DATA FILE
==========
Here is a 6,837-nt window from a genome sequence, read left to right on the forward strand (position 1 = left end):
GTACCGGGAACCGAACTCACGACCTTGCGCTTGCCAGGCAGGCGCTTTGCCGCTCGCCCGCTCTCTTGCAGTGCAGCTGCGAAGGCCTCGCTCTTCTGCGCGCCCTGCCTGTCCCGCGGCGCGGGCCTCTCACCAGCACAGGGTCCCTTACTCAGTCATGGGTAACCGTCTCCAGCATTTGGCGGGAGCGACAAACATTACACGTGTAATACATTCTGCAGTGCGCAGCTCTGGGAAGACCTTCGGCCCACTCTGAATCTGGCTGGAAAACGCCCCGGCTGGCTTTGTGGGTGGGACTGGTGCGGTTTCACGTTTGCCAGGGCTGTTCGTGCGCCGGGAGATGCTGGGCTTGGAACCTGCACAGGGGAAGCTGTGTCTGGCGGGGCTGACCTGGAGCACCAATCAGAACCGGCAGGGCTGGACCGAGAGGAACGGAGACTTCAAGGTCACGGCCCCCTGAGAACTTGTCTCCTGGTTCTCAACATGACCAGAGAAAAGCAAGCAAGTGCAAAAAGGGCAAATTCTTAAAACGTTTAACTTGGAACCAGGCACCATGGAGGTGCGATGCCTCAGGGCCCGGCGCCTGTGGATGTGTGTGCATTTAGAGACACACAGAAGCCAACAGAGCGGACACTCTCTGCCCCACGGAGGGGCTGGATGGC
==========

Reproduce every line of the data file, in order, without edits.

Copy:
Here is a 6,837-nt window from a genome sequence, read left to right on the forward strand (position 1 = left end):
GTACCGGGAACCGAACTCACGACCTTGCGCTTGCCAGGCAGGCGCTTTGCCGCTCGCCCGCTCTCTTGCAGTGCAGCTGCGAAGGCCTCGCTCTTCTGCGCGCCCTGCCTGTCCCGCGGCGCGGGCCTCTCACCAGCACAGGGTCCCTTACTCAGTCATGGGTAACCGTCTCCAGCATTTGGCGGGAGCGACAAACATTACACGTGTAATACATTCTGCAGTGCGCAGCTCTGGGAAGACCTTCGGCCCACTCTGAATCTGGCTGGAAAACGCCCCGGCTGGCTTTGTGGGTGGGACTGGTGCGGTTTCACGTTTGCCAGGGCTGTTCGTGCGCCGGGAGATGCTGGGCTTGGAACCTGCACAGGGGAAGCTGTGTCTGGCGGGGCTGACCTGGAGCACCAATCAGAACCGGCAGGGCTGGACCGAGAGGAACGGAGACTTCAAGGTCACGGCCCCCTGAGAACTTGTCTCCTGGTTCTCAACATGACCAGAGAAAAGCAAGCAAGTGCAAAAAGGGCAAATTCTTAAAACGTTTAACTTGGAACCAGGCACCATGGAGGTGCGATGCCTCAGGGCCCGGCGCCTGTGGATGTGTGTGCATTTAGAGACACACAGAAGCCAACAGAGCGGACACTCTCTGCCCCACGGAGGGGCTGGATGGC